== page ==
I had a hazy hour's sleep, although I could still hear the dinghy's occasional roar. Then it came alongside and I heard the thump of Hamish's boots on the companionway. At the sound of Pelagic's pre-ignition alarm, I sat up and slid my feet into sea boots. By the time the diesel turned over, I had the trousers all the way up and the shoulder straps on.

Emma Ellis helps stow the crushed anchor retrieved one month later

Emma Ellis helps stow the crushed anchor retrieved one month later

One of the bergs had parked on top of our anchor: We'd have to abandon it and its 100 meters of chain. I'd read about "slipping" anchors--it's a favorite trick in Patrick O'Brian novels--but never had to do it before. Hamish secured the loose end of the chain to a rock before I kicked the working chain out of its brake on deck. Instantly, one of our most important pices of safety gear snapped over the side and vanished. No bubbles, scarcely a splash.

But we didn't have time to linger. Hours after we had expected the tide to turn, it was still rising, with the added push from the swell, bringing the ice faster than we could shift it. At the rate the bergs were moving, we might have five minutes before the door shut completely. We heaved the four shorelines aboard and piled them untidily on deck. As soon as the water was clear, Hamish started for the gap, iceberg to starboard, rocky shore to port.

Pelagic's centerboard keel lifts on a five-to one block and tackle and a truck winch such as you might see on the bow of a Land Rover. I had the remote switch in hand and began to lift the keel as soon as I felt us hit bottom.

The iceberg continued to close the gap. The pressure of 30-ton Pelagic wasn't enough to make it pause. The truck winch wasn't lifting the keel fast enough, but Hamish didn't stop to let it catch up.

The keel slammed off the rock bottom, and hit again. The noise was horrific: seven tons of steel and lead colliding with rock. But the keel was built for this sort of abuse. It simply pivoted on its pin, presumably with less paint on the bottom than before.

The danger was the unstoppable ice to starboard. Would it close the gap before we made it through? Would it trap us against the shore? Was there enough depth where we were going?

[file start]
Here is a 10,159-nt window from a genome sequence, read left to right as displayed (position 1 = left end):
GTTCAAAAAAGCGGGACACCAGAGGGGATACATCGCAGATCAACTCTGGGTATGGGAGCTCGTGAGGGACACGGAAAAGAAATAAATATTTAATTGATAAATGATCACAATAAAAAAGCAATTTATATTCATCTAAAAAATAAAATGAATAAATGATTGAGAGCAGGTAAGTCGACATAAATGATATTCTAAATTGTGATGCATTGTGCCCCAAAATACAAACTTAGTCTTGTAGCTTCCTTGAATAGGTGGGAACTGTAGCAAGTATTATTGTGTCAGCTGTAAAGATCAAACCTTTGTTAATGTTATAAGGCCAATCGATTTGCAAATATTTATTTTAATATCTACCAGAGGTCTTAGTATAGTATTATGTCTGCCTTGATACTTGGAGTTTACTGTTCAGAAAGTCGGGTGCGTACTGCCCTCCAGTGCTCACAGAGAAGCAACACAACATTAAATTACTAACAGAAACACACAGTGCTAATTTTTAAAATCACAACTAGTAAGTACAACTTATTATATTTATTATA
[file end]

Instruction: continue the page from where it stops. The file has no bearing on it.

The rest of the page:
The boat was crawling, but with each slam of the keel shuddering through the hull and the rig, it felt as though we were at full throttle. Then we went for a few seconds without a hit. One more quiet thump, then nothing. We were through. The depth sounder showed we were back in eight meters. Ten ... Fifteen ....

We rolled the four shorelines onto their spools on deck and hoisted one of the two spare anchors into place on the bow. Back to normal. It was 2:30 in the morning; we'd missed the moment when the Antarctic "sunset" blended into "sunrise," and it was light enough to read on deck.

Pelagic and iceberg in Stella Creek

Pelagic and iceberg in Stella Creek

We motored away from Petermann toward another anchorage two hours away. Behind us, the ice was still moving in. By five a.m. we were snug in Stella Creek, not sure if it was time for breakfast or for bed. It proved to be another quiet day. We walked over the glacier, watched skuas fly acrobatics above us, and then everyone spent the afternoon near the diesel heater, reading, baking bread, and napping.

But at 2:30 a.m., the anchor watch came down to knock on our cabin. "Hamish? Kate?" she said, "Sorry to wake you, but there's a lot of ice coming in ..."


Kate Laird, The Wall Street Journal 2000